Adèle Goodman Clark was born on September 27, 1882 in Montgomery, Alabama, though Clark preferred to say she was of “New Orleans heritage.” Her mother, Estelle Goodman Clark (1848-1937), was born in New Orleans to a prosperous Jewish family. Her father, Robert Clark (1832-1905), a native of Belfast, Ireland, immigrated to the United States and settled in New Orleans. The Clarks had four children: Edith Clark (Cowles), Ruth, Adèle Goodman; and Gertrude Estelle (Dew). Ruth died a year after her birth. Adèle was especially close to her mother and her sister Edith who both were active supporters of the arts and the women's suffrage movement.
Adèle spelled her first name as the French do with an acute accent over the middle “e.”
The Clark family first came to Richmond in 1885 when Adèle was three years old. They left in 1889 before returning and permanently settling in the city in 1894. Her mother's brother, Edward Samuel Goodman (1851-1931), had established himself in Richmond years earlier working as a traffic manager for the Richmond Chamber of Commerce. “Uncle Eddy,” as he was called by the Clark children, helped the family financially after Robert Clark died in 1906.
In 1912, Edward Goodman built a large house at 3614 Chamberlayne Avenue in Richmond’s Ginter Park neighborhood. Within six years the Clark family came to live with him. The house was the Clark family residence for seven decades. In 1929 a building in the back of the house was converted into an art studio, The Atelier, where Clark and her friend Nora Houston taught their art students.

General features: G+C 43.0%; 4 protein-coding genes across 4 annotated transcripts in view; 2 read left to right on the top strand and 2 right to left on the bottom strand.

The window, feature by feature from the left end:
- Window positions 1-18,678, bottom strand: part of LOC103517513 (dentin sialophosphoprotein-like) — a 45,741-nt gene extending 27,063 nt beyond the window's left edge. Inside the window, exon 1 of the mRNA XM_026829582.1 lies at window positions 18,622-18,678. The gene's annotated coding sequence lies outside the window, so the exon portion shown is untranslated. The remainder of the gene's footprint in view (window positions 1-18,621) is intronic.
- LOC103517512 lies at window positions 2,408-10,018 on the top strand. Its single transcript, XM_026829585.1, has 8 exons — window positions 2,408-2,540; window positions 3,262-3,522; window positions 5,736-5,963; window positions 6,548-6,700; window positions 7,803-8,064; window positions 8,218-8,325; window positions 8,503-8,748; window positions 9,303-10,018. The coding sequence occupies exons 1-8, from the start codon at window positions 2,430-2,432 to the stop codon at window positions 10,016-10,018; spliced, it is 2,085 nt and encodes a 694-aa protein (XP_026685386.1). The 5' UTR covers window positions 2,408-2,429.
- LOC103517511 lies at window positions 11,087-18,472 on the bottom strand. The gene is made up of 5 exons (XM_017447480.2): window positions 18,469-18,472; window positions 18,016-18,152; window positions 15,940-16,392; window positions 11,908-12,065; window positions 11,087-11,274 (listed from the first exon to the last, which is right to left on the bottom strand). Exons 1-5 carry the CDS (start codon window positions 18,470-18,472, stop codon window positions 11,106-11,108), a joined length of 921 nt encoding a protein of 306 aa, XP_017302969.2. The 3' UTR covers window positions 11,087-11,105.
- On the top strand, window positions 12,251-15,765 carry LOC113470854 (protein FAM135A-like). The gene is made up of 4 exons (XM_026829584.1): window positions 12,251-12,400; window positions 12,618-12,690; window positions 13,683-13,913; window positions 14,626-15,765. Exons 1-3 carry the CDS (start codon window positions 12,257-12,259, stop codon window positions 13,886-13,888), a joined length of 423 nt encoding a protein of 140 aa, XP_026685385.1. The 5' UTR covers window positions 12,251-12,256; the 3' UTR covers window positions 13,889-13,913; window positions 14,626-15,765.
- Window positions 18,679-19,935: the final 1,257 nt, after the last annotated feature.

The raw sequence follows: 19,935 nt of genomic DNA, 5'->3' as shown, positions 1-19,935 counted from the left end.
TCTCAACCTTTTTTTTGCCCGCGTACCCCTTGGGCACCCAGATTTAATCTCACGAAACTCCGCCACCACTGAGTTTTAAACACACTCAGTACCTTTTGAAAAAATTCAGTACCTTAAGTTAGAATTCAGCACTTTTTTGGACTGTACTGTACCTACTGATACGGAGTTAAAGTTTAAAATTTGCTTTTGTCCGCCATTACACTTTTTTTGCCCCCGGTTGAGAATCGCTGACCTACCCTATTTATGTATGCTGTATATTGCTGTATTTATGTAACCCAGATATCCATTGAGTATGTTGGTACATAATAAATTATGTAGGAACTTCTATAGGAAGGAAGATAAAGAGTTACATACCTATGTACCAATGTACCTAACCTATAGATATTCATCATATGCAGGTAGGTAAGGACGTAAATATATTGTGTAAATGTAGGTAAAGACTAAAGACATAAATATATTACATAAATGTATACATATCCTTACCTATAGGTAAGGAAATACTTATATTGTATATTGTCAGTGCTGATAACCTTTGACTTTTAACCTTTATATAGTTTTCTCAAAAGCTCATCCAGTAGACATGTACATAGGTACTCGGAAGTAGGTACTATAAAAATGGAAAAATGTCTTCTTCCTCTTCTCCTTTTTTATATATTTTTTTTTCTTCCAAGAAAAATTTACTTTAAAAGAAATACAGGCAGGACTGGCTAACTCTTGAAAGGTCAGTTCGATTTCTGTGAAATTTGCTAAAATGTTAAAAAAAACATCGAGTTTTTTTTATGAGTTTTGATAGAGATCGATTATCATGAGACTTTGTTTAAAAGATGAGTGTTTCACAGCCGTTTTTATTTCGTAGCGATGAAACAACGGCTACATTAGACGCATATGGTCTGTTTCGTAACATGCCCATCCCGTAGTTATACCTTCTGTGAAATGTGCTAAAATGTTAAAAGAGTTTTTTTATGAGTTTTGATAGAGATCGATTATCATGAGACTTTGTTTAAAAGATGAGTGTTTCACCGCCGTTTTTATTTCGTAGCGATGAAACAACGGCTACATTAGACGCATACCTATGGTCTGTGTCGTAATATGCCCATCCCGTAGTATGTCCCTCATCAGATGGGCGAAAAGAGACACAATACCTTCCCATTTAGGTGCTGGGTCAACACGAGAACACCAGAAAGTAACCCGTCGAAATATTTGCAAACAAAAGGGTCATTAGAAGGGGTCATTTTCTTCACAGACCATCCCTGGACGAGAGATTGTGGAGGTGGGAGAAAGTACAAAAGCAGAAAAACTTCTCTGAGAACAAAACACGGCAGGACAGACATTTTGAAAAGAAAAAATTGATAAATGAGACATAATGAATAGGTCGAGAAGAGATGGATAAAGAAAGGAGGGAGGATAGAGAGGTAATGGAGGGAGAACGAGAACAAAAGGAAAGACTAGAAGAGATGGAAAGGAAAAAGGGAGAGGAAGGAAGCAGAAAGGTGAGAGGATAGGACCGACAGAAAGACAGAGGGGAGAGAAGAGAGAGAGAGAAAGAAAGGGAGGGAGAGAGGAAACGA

Soon after their arrival in Richmond, Clark began attending the most elite of the city’s private schools for girls, the Virginia Randolph Ellett School (now St. Catherine's School). She also began art instruction on the weekends at the studio of local artist Lilly M. Logan. Clark graduated from the Ellett School in 1901 and began work as a stenographer and typist for several businesses at the Richmond Chamber of Commerce building. These jobs helped pay for classes at the Art Club of Richmond where Clark excelled as both a student and instructor.
It was while working at the Richmond Chamber of Commerce building in the clerical department for an insurance agency that Clark said she first became interested in the women's suffrage movement. She learned that applications from Danville, Virginia were separated from other applications because that city's textile mills caused the death of many children due to respiratory diseases. The insurance agency doubled the price of insurance for those applications. This shocked Clark who came to believe that women voters would have a unique concern for children's health and welfare.